Dollar hit as hopes for fiscal stimulus fuels shift to riskier assets


A decline in the dollar gathered pace, pushing the UK pound to a one-week high, after Democrats and Republicans inched closer to agreeing a second major fiscal stimulus for the world’s largest economy.

The fall in the dollar helped fuel a rise in sterling, with the UK currency rallying 0.8 per cent to $1.305. Most other major currencies including the euro and Japanese yen also climbed against the greenback, which typically comes under selling pressure when investors are shifting into riskier assets.

The dollar index, a measure of the buck against six peers, slipped 0.4 per cent to the lowest level since early September.

The hopes for a spending splurge to battle the effects of Covid-19 also spilled into the US government debt market.

Yields on benchmark 10-year Treasury notes, which move inversely to prices, added 0.03 percentage points to 0.81 per cent, their highest since early June, as investors reacted to the prospect of trillions of dollars of extra government borrowing and spending.

The White House and congressional Democrats on Tuesday claimed enough progress in talks on a $2tn fiscal stimulus package to keep negotiations alive.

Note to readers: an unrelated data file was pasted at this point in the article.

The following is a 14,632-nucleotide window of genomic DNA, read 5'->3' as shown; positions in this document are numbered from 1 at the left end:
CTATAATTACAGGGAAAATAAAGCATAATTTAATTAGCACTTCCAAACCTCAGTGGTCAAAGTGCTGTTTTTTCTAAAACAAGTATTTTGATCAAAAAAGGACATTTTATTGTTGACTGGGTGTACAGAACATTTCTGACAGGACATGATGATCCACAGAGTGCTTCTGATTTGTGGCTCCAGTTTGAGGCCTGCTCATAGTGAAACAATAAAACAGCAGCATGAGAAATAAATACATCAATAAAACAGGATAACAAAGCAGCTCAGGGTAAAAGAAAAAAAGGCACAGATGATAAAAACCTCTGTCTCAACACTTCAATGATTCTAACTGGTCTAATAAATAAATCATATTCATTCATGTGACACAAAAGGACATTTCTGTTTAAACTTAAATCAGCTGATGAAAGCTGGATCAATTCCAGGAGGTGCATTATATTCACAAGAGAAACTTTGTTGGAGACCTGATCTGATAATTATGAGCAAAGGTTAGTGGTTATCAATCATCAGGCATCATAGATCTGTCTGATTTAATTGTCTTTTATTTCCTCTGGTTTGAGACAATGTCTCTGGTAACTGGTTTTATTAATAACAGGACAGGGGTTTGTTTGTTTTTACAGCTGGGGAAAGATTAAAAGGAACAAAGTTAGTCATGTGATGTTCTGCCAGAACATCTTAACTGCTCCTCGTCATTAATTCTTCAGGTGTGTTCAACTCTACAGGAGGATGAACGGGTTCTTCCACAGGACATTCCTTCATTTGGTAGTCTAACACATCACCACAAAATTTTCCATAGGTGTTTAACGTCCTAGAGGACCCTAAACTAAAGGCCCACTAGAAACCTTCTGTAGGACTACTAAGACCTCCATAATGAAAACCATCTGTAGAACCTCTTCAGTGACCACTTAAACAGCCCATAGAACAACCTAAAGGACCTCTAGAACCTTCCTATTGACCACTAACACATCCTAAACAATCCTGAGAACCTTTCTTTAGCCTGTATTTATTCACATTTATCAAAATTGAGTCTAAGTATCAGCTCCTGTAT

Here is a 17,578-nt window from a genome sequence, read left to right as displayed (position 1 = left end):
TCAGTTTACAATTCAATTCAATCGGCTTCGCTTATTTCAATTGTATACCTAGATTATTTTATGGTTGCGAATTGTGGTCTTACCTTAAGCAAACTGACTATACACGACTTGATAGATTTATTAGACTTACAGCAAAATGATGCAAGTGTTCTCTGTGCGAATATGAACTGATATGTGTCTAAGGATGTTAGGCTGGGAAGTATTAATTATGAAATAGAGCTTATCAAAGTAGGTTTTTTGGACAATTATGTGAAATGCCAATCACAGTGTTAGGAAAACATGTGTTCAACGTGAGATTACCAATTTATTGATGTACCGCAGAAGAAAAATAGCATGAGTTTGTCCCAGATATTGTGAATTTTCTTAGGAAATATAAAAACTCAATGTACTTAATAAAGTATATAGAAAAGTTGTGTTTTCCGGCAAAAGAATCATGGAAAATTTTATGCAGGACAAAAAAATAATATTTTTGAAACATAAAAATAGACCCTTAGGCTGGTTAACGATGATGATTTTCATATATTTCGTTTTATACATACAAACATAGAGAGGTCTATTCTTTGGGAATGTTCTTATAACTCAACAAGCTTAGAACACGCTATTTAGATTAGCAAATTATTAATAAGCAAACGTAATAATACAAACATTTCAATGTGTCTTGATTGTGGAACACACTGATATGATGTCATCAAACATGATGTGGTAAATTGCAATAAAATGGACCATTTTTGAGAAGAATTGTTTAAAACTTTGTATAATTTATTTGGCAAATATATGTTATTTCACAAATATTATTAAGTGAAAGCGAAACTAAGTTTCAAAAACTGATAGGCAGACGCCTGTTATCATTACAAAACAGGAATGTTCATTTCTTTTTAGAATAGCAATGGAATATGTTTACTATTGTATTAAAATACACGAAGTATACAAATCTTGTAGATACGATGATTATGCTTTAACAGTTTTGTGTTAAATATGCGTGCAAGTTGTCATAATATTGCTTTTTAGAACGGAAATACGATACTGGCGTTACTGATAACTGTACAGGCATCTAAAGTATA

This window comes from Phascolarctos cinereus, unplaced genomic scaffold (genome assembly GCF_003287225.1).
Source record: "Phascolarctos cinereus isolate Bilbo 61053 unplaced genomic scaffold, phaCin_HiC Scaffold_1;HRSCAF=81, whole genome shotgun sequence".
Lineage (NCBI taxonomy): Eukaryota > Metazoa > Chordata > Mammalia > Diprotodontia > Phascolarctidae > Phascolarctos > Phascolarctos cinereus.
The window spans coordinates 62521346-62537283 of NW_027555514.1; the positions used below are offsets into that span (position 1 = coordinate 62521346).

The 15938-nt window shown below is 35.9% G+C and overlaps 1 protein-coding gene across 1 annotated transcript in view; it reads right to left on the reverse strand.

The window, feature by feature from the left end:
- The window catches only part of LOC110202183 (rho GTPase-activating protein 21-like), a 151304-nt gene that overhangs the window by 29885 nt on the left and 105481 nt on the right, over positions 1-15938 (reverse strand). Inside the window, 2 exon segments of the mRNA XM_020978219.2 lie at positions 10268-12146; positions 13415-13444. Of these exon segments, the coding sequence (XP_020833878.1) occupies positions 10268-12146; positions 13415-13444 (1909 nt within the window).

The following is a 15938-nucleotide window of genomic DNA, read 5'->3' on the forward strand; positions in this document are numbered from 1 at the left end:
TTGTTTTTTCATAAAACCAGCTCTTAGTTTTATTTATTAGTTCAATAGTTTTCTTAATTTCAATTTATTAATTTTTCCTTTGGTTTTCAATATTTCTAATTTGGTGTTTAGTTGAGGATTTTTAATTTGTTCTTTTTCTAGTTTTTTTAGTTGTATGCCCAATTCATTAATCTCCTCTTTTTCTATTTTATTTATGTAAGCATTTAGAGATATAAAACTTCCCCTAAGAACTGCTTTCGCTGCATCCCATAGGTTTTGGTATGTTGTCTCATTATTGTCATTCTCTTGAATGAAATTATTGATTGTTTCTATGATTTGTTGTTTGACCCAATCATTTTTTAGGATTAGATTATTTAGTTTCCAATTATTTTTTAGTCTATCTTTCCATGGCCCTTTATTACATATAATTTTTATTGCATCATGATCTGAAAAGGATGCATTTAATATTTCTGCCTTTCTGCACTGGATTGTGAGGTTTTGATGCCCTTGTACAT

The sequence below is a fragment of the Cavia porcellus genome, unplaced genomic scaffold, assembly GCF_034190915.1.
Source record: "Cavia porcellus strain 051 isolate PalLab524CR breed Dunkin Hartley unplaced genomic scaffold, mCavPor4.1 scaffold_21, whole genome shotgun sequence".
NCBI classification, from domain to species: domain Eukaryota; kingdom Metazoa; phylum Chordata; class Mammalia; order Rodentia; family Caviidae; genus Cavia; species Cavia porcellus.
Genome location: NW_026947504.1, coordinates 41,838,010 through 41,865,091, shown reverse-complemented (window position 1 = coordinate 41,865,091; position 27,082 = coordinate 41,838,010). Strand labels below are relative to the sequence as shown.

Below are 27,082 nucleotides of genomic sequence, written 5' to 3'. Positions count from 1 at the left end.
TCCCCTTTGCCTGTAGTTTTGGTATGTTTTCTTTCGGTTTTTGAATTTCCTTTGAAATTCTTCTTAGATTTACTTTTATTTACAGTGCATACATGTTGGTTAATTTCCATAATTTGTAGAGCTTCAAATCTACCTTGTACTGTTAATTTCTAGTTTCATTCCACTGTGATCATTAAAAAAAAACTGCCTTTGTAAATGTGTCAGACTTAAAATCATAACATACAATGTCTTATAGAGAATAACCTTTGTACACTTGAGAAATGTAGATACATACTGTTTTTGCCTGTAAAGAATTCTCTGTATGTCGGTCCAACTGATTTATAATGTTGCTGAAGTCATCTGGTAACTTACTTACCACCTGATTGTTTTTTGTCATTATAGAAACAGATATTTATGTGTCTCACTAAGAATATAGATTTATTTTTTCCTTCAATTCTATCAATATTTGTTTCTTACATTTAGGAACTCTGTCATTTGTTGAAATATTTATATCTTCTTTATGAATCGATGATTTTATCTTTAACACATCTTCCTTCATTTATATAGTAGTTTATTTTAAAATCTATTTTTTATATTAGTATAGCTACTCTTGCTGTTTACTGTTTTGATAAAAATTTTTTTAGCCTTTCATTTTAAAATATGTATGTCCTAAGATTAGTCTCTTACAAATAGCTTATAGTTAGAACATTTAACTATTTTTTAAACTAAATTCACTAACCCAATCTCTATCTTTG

US bond prices are also under pressure from the polling forecasts that President Donald Trump’s Democratic challenger Joe Biden will win next month’s election and plough even more relief funds into the pandemic-stricken economy. Yields on 30-year bonds, the long-term debt most likely to be used for infrastructure and other public works projects, added 0.03 percentage points to 1.63 per cent, also a four-month high.

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The rise in shorter-term bond yields, which anchor borrowing costs for businesses and households, will “test” the resolve of the US Federal Reserve to “keep monetary conditions extremely loose” throughout the pandemic, said John Higgins of research house Capital Economics.

Analysts therefore expect the gap between short and long-dated Treasury yields to keep widening, as the Fed pushes down the shorter end of the yield curve by ramping up its asset purchases.

Elsewhere, China’s central bank permitted the tightly controlled renminbi, which is not traded in international markets, to hit a 27-month high of 6.6 a dollar. The offshore version of the currency strengthened to the same level.

Earlier this week, China reported third-quarter GDP growth of 4.9 per cent compared with a year ago, highlighting how its economy has rebounded from the worst of the pandemic. While the People’s Bank of China fixes the range in which the currency can trade on a daily basis, it has also allowed freer trading of the renminbi in recent years, influenced by market forces.

The Australian dollar, which is viewed as a proxy for Chinese economic activity, rose 0.4 per cent to purchase $0.70.

European stock markets drifted lower on Wednesday morning, with the region-wide Stoxx 600 falling 0.3 per cent and the UK’s FTSE 100 slipping 0.5 per cent.



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